Arroyo shocked by trade to Reds
By DAVID BORGES, Journal Register News Service
FORT MYERS, Fla. --- Bronson Arroyo has long said that, if he could, heíd sign a lifetime contract to remain a Red Sox.
Unfortunately for Arroyo, he couldnít. Now heís gone, and heís not happy about it.
Arroyo was traded to the Cincinnati Reds on Monday in exchange for strapping young outfielder Wily Mo Pena. He got the call from general manager Theo Epstein late yesterday morning.
"He said something to the effect of, ĎIíve got news you probably donít want to hear,í" Arroyo recalled. "I said, ĎIím traded to the Reds, huh?í He said, ĎYup.í"
And with that, the 29-year-old righthander was thrown for a loss, even though he had heard the trade rumors ever since the start of spring training.
Reached on his cell phone yesterday evening, Arroyo seemed flustered ("My brainís scrambled, man. Iím just driving down interstate"), upset, hurt and genuinely surprised that he had been traded away.
"Yeah, it came as a shock to me. I mean, why wouldnít it?"
Arroyo signed a three-year, $11.25 million extension with the Sox on Jan. 19 against the advice of his agent, Gregg Clifton, who warned him that signing at such a discounted price would make him attractive to small-market teams.
Arroyo signed anyway, believing he had a tacit agreement with Jed Hoyer and Ben Cherington, the teamís co-general managers at the time, that he would remain a Red Sox for at least the foreseeable future.
"My exact words were, ĎIím not signing this deal to be in Tampa Bay in two weeks,í" Arroyo said. "Their exact words were, ĎWe donít foresee you being in any type of deals in the near future. There are no deals involving you at all.í Whether they meant the near future was tomorrow, I donít know."
"After the conversations I had with Jed and Ben," he continued, "did I think Iíd be traded six or seven weeks later? No. Not that I didnít think I could be traded possibly at the trading deadline if I wasnít throwing well, but I didnít think Iíd be traded in spring training."
Epstein returned as Sox GM after a 2 Ĺ-month hiatus the same night Arroyo agreed to his deal. He hadnít been involved with the negotiations, but said the rumor of a "gentlemenís agreement" between Arroyo and the Sox "simply wasnít the case."
"Jed Hoyer finished the contract with the Red Sox and told Bronson at the time that signing such a contract came with no guarantees about being traded. He assured Bronson at the time that there were no active trade discussions (involving) Bronson, and that certainly was true. But that was several months ago, and things did change as teams began to inquire about Bronson this spring."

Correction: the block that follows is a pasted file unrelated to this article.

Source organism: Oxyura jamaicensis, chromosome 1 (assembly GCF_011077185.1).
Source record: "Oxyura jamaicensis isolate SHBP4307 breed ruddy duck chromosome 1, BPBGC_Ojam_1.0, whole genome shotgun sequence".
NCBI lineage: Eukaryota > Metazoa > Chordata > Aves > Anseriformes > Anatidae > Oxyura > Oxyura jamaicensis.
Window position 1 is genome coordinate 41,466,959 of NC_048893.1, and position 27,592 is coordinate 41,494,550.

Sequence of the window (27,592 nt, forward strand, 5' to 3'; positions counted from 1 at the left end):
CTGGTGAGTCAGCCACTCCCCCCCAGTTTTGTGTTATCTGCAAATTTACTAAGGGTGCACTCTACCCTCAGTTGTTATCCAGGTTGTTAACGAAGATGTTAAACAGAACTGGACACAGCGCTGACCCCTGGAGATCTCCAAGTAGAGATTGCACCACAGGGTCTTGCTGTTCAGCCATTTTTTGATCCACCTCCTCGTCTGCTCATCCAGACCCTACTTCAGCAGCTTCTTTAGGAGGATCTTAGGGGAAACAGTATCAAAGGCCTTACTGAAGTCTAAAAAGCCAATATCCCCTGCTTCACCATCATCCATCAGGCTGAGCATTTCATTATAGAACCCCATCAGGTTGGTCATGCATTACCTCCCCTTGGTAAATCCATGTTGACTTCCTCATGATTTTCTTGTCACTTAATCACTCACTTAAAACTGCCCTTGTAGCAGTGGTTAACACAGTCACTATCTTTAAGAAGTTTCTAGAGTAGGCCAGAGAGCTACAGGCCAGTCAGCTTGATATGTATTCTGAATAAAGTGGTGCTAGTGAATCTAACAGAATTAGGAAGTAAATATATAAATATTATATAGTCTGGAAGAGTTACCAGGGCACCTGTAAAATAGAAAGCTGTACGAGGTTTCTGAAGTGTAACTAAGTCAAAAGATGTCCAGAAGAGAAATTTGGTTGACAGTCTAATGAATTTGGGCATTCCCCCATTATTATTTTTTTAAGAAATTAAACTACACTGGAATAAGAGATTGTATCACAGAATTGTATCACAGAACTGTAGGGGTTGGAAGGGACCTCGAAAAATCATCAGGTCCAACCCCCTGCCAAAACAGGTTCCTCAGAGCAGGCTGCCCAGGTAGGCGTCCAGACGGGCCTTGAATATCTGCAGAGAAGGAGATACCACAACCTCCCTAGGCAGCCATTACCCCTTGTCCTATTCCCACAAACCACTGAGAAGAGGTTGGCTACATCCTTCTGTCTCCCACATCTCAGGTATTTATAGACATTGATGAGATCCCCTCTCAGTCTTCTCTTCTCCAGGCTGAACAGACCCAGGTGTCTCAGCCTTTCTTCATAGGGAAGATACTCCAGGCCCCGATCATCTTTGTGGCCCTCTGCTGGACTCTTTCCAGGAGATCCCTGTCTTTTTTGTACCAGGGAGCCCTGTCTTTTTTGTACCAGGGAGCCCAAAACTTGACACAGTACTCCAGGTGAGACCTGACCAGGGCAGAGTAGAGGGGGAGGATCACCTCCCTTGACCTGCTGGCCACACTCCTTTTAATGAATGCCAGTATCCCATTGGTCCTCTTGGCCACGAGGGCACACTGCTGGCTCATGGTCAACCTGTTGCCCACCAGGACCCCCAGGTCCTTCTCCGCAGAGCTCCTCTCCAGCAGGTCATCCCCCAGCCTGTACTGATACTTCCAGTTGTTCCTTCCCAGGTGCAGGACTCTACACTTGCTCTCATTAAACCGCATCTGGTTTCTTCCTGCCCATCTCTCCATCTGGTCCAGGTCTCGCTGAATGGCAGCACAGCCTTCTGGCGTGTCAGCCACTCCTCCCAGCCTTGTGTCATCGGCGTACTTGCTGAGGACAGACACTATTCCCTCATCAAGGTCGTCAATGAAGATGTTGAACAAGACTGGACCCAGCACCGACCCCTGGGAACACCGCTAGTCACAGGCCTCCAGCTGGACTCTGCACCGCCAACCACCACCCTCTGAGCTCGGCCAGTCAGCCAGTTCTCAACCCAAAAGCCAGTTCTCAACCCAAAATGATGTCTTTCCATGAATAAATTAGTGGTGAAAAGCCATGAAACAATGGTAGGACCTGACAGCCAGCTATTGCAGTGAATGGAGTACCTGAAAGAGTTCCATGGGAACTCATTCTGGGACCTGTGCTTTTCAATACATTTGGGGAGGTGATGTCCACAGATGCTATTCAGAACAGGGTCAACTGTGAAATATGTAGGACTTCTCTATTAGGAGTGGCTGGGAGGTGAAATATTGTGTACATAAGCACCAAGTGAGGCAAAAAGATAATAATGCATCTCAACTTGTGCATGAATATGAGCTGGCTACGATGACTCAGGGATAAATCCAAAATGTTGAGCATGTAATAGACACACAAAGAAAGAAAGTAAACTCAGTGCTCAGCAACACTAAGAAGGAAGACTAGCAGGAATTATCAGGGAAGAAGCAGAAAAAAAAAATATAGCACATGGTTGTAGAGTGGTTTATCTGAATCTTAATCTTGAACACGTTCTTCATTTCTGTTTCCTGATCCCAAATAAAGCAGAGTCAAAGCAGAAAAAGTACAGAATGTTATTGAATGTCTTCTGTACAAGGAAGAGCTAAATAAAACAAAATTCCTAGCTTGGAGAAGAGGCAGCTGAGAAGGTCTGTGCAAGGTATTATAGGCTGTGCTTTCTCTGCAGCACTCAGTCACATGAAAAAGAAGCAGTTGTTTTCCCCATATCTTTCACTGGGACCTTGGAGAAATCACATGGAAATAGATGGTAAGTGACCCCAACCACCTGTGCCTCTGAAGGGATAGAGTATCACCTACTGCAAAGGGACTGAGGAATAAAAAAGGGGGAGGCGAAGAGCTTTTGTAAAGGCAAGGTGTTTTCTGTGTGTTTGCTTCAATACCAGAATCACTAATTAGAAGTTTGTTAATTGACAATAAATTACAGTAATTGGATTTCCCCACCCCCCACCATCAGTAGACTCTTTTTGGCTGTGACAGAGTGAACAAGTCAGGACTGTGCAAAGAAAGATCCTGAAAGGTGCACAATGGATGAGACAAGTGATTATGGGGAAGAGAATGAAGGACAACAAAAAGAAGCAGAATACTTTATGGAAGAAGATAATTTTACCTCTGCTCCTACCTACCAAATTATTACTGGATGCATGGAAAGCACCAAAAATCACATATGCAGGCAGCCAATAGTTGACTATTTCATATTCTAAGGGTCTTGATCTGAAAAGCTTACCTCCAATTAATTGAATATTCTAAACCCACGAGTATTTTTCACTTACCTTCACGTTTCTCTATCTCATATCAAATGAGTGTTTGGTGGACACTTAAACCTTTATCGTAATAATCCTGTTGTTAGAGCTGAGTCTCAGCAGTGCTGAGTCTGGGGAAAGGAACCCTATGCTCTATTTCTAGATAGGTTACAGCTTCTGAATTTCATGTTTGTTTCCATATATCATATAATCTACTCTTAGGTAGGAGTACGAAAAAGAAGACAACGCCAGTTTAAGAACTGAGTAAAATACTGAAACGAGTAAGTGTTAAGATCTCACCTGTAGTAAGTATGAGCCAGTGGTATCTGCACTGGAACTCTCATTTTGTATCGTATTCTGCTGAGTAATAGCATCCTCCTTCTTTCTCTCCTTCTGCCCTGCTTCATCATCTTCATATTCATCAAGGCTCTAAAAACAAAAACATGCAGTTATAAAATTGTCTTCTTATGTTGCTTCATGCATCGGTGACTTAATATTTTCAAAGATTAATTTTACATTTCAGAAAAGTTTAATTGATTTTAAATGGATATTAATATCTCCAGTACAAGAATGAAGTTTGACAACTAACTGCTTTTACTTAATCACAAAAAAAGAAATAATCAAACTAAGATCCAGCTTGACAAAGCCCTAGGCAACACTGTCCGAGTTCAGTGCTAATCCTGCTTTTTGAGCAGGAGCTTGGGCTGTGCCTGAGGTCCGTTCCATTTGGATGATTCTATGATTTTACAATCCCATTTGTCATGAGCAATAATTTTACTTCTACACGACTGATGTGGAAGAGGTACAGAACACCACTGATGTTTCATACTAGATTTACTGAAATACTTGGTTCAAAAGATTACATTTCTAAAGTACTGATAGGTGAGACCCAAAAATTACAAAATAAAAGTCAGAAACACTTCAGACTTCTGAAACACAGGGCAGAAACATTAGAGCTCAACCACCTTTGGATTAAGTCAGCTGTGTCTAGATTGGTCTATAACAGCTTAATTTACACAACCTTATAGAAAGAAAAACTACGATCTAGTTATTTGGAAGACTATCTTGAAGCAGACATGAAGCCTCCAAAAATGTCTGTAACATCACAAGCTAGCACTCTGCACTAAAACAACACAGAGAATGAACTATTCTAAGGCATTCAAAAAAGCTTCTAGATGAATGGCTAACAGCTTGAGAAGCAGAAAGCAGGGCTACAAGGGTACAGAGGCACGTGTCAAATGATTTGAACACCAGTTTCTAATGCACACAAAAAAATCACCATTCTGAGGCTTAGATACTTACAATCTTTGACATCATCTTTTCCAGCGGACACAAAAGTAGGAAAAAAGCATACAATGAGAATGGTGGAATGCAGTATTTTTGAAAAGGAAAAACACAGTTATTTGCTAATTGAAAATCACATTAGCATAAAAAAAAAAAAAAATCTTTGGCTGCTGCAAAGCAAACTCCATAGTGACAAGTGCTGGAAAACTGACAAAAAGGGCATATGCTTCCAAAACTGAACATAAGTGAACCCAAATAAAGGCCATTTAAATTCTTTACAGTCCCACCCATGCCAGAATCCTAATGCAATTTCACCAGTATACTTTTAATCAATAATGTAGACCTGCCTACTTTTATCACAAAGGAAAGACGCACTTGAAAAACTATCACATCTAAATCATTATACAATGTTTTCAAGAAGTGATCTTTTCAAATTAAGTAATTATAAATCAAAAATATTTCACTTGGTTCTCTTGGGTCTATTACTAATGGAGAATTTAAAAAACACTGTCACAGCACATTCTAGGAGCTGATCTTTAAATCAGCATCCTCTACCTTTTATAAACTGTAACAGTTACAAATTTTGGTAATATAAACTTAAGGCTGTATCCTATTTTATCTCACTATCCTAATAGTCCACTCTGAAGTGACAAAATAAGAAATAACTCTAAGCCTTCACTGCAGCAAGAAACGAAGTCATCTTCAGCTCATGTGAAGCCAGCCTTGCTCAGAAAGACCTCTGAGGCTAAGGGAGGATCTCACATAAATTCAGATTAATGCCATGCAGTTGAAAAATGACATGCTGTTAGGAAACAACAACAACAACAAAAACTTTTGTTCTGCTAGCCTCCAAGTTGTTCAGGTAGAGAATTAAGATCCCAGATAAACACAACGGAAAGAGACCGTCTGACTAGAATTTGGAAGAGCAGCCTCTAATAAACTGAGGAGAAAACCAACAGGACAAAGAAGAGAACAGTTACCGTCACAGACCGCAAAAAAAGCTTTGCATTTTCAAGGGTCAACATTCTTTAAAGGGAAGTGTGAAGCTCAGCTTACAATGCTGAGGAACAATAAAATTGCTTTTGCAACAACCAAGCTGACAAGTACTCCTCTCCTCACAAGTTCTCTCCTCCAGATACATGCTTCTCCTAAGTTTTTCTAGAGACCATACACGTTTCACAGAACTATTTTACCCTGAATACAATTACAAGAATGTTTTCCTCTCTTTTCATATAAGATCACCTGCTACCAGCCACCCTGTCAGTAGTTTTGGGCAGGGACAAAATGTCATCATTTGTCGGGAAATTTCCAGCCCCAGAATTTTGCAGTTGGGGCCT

Arroyo didnít think anything would have been different had Epstein been involved with the negotiations over the winter.
"He is involved right now," the pitcher pointed out. "If he didnít want it to go down, it wouldnít have gone down. Heís the GM."
Arroyo had been pegged to start the season in the bullpen for the pitching-rich Sox, but he should be near the top of the Redsí starting rotation. Not that that provides much consolation for the tall righthander.
"No place is going to attract me," he said. "I donít personally enjoy pitching in the National League, because of all the things that come along with the National League. I wanted to pitch with a team I knew had a chance to be in the World Series every year. Not to say I couldnít with the Cincinnati Reds, but obviously itís probably more of an uphill battle. I just bought an apartment in Boston, it felt like my home. Itís going to be different getting to know everybody, going back to square one."
Even more disconcerting for Reds fans: "Hey, Iíll go out and pitch my three years. Iíve got three years and I can go where I want."
Still, itís not the Reds so much that bothers him but the fact that heís leaving Boston.
"I wanted to stay in a Red Sox uniform. Period. That was it, that was the only reason I signed that deal. Hey, business is business. They did what they had to do, and I did what I had to do. You can only be a stand-up guy to a certain point. Thereís so many factors involved. Itís not just me, itís Theo, the owners, a lot of stuff involved around it. Itís strictly a business decision. I know Theo liked me as a person, but that doesnít make it any easier."
Arroyo didnít make it over to City of Palms Park yesterday, instead packing up his residence. Heíll be at the park today to pick up his belongings and figures to be up at the Redsí spring training site in Sarasota, a little over an hour up the road, to play catch this afternoon. He said heís slated to pitch on Saturday when the Reds host Minnesota, meaning he could be in line to face the Sox the following Thursday, March 30, at City of Palms.
In his three years in the Sox organization, Arroyo emerged from waiver-wire pick-up from Pittsburgh to author of a perfect game with the PawSox to a solid and versatile starting pitcher to a literal rock star.
Along with racking up 24 wins and more quality starts (36) than any other Red Sox pitcher over the past two seasons, Arroyo had become famous for his guitar and vocal skills. He even released an album of cover songs last July entitled ĎCovering the Bases,í on which Epstein was a special guest guitarist.
"From a personal standpoint, I really admire Bronson," Epstein said. "I have gotten to know him really well, and that made it difficult. From an organizational standpoint, we owe a lot to Bronson ..I think itís safe to say we would not have won the (2004) World Series without him. Heís handled himself with a huge amount of class on and off the field throughout his time as a Red Sox."
"That said," Epstein continued, "if I allowed my personal feelings about a player or recognized that a player would prefer to stay in Boston, if I let that affect our judgment, I wouldnít be doing my job. It was tough for the organization to see a good, loyal soldier go."